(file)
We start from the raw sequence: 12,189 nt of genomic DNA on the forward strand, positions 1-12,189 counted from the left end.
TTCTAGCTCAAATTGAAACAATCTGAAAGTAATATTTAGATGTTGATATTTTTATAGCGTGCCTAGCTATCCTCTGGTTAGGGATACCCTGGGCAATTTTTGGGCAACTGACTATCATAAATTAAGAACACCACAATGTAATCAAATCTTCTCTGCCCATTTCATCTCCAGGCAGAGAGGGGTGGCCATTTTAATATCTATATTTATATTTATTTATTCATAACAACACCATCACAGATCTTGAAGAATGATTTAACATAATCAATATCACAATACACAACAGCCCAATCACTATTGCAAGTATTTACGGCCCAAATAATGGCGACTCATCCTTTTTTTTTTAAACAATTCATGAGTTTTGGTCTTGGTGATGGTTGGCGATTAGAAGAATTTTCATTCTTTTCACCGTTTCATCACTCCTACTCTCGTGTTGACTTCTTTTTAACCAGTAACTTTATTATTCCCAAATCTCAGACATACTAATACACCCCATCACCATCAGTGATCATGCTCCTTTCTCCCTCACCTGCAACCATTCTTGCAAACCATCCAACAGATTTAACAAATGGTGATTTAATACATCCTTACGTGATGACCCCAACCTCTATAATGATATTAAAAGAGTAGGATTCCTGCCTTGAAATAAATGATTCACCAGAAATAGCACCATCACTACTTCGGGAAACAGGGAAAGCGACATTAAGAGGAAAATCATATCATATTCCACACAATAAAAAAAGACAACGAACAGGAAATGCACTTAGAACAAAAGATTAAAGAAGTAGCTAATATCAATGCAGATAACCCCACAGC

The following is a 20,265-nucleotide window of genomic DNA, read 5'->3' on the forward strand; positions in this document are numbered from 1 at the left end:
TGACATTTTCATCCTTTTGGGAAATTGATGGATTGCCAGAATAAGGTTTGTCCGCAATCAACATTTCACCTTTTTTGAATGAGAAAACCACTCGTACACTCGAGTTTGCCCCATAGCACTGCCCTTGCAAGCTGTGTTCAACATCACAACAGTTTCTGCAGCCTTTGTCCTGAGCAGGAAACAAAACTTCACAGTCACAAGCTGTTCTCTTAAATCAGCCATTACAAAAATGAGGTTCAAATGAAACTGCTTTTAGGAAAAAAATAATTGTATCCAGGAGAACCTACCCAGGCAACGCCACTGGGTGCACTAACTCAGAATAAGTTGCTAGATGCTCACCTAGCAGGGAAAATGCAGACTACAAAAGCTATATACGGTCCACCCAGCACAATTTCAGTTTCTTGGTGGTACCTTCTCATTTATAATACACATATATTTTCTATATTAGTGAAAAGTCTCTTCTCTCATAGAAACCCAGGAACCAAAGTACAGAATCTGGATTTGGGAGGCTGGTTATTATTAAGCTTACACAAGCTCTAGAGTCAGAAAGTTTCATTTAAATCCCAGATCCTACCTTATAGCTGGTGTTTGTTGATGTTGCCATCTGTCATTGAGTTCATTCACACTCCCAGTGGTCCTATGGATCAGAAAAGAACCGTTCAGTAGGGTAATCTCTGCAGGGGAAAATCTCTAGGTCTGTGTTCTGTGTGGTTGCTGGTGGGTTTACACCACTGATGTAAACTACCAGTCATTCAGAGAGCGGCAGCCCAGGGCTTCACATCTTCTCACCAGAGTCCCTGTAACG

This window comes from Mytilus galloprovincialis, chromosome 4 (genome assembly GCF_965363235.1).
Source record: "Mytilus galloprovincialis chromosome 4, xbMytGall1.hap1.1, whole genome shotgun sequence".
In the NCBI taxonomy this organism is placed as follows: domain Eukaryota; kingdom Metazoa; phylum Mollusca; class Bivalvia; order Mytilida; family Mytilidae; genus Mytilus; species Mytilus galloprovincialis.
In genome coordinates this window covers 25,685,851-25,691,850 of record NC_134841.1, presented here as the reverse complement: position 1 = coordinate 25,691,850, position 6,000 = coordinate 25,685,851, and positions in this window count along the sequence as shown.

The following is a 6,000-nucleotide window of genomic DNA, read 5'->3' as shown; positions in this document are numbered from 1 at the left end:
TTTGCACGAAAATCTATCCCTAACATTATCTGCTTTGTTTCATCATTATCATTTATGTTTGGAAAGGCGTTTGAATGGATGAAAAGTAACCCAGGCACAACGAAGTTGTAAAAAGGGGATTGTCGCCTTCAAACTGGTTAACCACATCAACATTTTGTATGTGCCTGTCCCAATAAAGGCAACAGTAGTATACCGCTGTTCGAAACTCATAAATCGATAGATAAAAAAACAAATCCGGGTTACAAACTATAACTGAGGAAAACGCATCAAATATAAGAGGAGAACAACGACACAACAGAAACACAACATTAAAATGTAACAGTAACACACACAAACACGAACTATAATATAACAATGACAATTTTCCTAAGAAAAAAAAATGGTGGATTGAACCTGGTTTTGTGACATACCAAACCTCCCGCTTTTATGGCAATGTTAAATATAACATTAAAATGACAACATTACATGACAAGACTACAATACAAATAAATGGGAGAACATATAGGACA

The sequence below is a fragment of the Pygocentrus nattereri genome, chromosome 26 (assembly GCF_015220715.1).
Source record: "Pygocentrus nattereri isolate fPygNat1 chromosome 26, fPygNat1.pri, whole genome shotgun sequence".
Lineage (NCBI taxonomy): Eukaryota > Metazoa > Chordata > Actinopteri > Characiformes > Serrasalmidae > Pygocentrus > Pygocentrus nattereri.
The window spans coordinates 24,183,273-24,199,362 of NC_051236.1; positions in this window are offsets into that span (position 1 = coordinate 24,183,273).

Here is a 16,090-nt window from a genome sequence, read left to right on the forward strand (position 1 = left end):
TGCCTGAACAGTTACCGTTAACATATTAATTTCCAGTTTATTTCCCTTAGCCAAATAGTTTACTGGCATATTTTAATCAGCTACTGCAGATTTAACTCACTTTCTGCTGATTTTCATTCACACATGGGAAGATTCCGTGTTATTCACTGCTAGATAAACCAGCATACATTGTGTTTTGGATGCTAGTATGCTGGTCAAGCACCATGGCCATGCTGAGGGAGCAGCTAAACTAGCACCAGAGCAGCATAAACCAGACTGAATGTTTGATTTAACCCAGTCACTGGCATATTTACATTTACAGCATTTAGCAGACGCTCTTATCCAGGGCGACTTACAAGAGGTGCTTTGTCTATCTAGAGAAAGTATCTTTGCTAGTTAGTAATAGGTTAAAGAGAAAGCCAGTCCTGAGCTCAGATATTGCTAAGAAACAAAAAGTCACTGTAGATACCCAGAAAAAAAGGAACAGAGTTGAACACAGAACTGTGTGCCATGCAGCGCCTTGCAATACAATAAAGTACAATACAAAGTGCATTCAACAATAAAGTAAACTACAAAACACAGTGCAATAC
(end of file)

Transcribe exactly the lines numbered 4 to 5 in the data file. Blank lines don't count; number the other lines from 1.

TGACATTTTCATCCTTTTGGGAAATTGATGGATTGCCAGAATAAGGTTTGTCCGCAATCAACATTTCACCTTTTTTGAATGAGAAAACCACTCGTACACTCGAGTTTGCCCCATAGCACTGCCCTTGCAAGCTGTGTTCAACATCACAACAGTTTCTGCAGCCTTTGTCCTGAGCAGGAAACAAAACTTCACAGTCACAAGCTGTTCTCTTAAATCAGCCATTACAAAAATGAGGTTCAAATGAAACTGCTTTTAGGAAAAAAATAATTGTATCCAGGAGAACCTACCCAGGCAACGCCACTGGGTGCACTAACTCAGAATAAGTTGCTAGATGCTCACCTAGCAGGGAAAATGCAGACTACAAAAGCTATATACGGTCCACCCAGCACAATTTCAGTTTCTTGGTGGTACCTTCTCATTTATAATACACATATATTTTCTATATTAGTGAAAAGTCTCTTCTCTCATAGAAACCCAGGAACCAAAGTACAGAATCTGGATTTGGGAGGCTGGTTATTATTAAGCTTACACAAGCTCTAGAGTCAGAAAGTTTCATTTAAATCCCAGATCCTACCTTATAGCTGGTGTTTGTTGATGTTGCCATCTGTCATTGAGTTCATTCACACTCCCAGTGGTCCTATGGATCAGAAAAGAACCGTTCAGTAGGGTAATCTCTGCAGGGGAAAATCTCTAGGTCTGTGTTCTGTGTGGTTGCTGGTGGGTTTACACCACTGATGTAAACTACCAGTCATTCAGAGAGCGGCAGCCCAGGGCTTCACATCTTCTCACCAGAGTCCCTGTAACG

This window comes from Mytilus galloprovincialis, chromosome 4 (genome assembly GCF_965363235.1).